0
\$\begingroup\$

I don't have familiarity with FPGAs and I haven't used VHDL for 21 years, so starting from scratch.

I am wondering if the following is possible/sensible.

  • FPGA running n "small" independent microcontroller cores, e.g. 8-bit AVR
  • each core has access to it's own CAN controller block
  • each core has access to two I/O signals
  • each core executes from external flash (divided up? shared? not sure...)
  • each core has it's own JTAG interface.
  • all cores share the same reset and clock inputs

I notice that on opencores.org there are some AVR implementations, but I am unsure how to work out how many I could squeeze onto a single FPGA.

The aim here is to create a compact setup for testing the same firmware running on many CAN nodes at the same time. Currently we connect together lots of off-the-shelf eval boards.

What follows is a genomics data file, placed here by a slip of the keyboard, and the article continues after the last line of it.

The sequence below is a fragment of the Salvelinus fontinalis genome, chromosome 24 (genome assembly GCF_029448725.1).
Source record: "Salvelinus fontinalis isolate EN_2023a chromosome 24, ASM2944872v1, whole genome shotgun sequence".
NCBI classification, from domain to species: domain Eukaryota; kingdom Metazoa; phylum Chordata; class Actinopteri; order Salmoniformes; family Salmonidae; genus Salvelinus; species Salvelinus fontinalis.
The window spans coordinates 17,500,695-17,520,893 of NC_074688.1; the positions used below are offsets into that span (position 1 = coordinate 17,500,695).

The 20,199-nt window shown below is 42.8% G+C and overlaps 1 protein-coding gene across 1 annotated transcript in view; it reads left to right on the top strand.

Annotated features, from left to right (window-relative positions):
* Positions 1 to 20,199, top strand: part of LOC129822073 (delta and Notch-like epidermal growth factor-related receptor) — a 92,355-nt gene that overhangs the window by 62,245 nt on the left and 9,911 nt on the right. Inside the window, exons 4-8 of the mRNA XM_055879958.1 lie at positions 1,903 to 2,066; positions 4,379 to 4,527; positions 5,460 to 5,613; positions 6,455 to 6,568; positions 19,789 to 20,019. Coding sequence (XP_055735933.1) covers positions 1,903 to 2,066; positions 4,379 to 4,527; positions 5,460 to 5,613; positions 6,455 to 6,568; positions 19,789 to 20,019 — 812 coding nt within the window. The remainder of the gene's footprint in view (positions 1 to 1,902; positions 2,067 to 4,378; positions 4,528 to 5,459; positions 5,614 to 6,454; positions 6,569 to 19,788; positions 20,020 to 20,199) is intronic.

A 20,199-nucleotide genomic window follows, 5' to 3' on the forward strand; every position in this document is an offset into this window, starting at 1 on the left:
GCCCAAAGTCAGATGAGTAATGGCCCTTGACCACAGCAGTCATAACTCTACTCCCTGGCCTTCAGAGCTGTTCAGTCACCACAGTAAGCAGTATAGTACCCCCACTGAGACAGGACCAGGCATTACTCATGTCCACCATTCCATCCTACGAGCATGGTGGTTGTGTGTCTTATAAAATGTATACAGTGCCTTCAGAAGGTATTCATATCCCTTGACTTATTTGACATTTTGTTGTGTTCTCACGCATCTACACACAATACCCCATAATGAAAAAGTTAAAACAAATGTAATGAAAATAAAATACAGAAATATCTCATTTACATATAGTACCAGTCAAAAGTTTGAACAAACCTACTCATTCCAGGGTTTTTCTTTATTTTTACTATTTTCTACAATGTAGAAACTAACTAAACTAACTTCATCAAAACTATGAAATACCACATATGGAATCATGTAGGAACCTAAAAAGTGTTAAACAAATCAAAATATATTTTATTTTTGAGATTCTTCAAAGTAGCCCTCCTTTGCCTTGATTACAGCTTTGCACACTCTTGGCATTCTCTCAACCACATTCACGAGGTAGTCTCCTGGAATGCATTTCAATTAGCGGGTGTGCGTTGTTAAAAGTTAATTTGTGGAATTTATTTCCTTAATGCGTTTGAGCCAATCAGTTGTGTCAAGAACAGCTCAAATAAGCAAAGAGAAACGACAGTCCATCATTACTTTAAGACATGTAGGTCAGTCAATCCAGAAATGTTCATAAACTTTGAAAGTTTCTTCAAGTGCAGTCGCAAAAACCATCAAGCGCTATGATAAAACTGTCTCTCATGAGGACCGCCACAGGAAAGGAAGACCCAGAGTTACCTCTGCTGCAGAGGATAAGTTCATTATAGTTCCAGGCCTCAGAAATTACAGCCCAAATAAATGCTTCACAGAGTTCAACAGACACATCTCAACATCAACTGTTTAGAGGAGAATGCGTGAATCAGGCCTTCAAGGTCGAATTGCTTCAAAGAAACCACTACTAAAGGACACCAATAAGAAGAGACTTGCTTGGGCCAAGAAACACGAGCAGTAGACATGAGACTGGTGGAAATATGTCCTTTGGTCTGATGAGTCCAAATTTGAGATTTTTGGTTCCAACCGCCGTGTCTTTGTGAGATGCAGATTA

Thanks!

\$\endgroup\$
  • 4
    \$\begingroup\$ It is significant easier and cheaper to use dedicated CPU's. An FPGA which can contain multiple CPUs AND the program memories AND the data memories AND the CAN controller will be very big and expensive. I would just put a row of SOC with ARM cortex M3/M4 and CAN controller on a board. You can get them for about $2 each. \$\endgroup\$ – Oldfart Oct 26 '18 at 14:39
0
\$\begingroup\$

First of all: I suggest to use dedicated CPUs for this problem as Oldfart commented before. But to answer the question:

Two steps

  1. Get the estimated resource usage of one complex block. (the MCU plus CAN plus etc)
  2. Divide the available resources with the one block usage. Note that FPGA cannot be fit 100%. I suggest to keep the utilization <80%.

Get the estimated resource usage of one complex block:

A lot of core has estimated resource usage on one or more particular FPGA. Choose your FPGA and summarise the estimation.

OR

Implement one block, synthesise and read the used resources.

Note that this will be just an estimation the final design can optimise some resources or run out because of timing problem.

\$\endgroup\$

Your Answer

By clicking “Post Your Answer”, you agree to our terms of service, privacy policy and cookie policy

Not the answer you're looking for? Browse other questions tagged or ask your own question.